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Why is quicksort better than other sorting algorithms in practice?
In a standard algorithms course we are taught that quicksort is O(nlogn) on average and O(n2) in the worst case. At the same time, other sorting algorithms are studied which are O(nlogn) in the worst case (like mergesort and heapsort), and even linear time in the best case (like bubblesort) but with some additional needs of memory. Also, consider that students learn in basic programming courses that recursion is not really good in general because it could use too much memory, ... Does it have to do with the way memory works in computers? I know that some memories are way faster than others, but I don't know if that's the real reason for this counter-intuitive performance (when compared to theoretical estimates).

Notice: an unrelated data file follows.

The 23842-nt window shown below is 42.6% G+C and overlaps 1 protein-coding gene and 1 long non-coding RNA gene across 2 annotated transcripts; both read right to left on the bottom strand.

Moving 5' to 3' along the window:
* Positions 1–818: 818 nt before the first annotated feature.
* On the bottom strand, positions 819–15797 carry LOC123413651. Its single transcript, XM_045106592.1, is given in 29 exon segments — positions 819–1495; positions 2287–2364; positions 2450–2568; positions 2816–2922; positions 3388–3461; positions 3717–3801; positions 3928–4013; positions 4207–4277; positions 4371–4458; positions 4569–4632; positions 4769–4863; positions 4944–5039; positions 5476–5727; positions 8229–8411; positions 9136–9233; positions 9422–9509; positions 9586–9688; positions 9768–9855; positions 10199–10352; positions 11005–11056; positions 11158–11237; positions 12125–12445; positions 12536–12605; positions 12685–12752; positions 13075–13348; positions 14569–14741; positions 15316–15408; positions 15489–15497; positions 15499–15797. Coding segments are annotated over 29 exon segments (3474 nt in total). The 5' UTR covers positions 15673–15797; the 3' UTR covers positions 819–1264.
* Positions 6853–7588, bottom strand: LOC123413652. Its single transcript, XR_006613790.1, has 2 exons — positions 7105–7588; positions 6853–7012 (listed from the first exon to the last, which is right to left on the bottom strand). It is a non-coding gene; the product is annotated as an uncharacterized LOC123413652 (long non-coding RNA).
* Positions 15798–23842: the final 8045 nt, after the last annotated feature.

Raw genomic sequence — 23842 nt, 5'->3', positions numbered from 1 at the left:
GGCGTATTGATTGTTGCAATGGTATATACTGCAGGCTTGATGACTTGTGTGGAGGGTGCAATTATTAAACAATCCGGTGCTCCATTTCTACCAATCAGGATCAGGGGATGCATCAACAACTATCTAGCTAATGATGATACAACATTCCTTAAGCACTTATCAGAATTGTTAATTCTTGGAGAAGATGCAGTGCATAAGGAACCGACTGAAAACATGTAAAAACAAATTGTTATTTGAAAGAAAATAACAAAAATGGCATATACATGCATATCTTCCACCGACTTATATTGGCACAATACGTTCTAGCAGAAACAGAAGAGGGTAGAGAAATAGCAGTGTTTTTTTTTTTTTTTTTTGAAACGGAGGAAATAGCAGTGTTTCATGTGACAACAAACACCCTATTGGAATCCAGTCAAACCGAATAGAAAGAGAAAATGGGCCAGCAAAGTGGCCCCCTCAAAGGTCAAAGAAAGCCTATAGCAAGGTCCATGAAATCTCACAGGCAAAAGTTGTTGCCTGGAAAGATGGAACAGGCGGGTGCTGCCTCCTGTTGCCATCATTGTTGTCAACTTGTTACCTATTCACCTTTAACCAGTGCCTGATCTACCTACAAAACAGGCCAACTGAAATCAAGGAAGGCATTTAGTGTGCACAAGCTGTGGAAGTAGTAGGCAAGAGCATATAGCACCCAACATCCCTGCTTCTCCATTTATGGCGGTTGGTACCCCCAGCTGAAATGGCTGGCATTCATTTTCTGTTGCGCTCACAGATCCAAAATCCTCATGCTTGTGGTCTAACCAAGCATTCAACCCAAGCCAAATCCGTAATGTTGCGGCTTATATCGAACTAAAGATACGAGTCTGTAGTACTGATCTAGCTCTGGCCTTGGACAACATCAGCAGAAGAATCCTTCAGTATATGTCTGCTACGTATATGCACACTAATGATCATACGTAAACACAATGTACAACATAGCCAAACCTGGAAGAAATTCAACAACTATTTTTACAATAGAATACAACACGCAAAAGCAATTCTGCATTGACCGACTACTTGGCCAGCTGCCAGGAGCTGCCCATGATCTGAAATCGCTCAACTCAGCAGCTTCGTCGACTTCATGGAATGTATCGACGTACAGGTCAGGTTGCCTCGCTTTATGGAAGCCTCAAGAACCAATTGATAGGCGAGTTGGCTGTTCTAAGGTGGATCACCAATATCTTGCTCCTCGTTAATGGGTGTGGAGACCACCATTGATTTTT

How to come up with the runtime of algorithms?
big-O notations like O(n) time taken by an algorithm, how do you calculate it for a given algorithm.
Big O notation and Worst case Analysis of an Algorithm?
in this we will ans the following question Is big-O notation a tool to do best, worst, & average case analysis of an algorithm? Big O for worst-case running time and Ω is for the best-case, but why is Ω used in worst case sometimes? What is the difference between Big O notation and Worst case Analysis of an Algorithm? As for my understanding both will give upper bound of any given function. Please explain the difference. There is a common misconception that Big-O means worst-case, Big-Omega means best-case, Big-Theta means average-case. How do O and Ω relate to worst and best case?
data structures and algorithms
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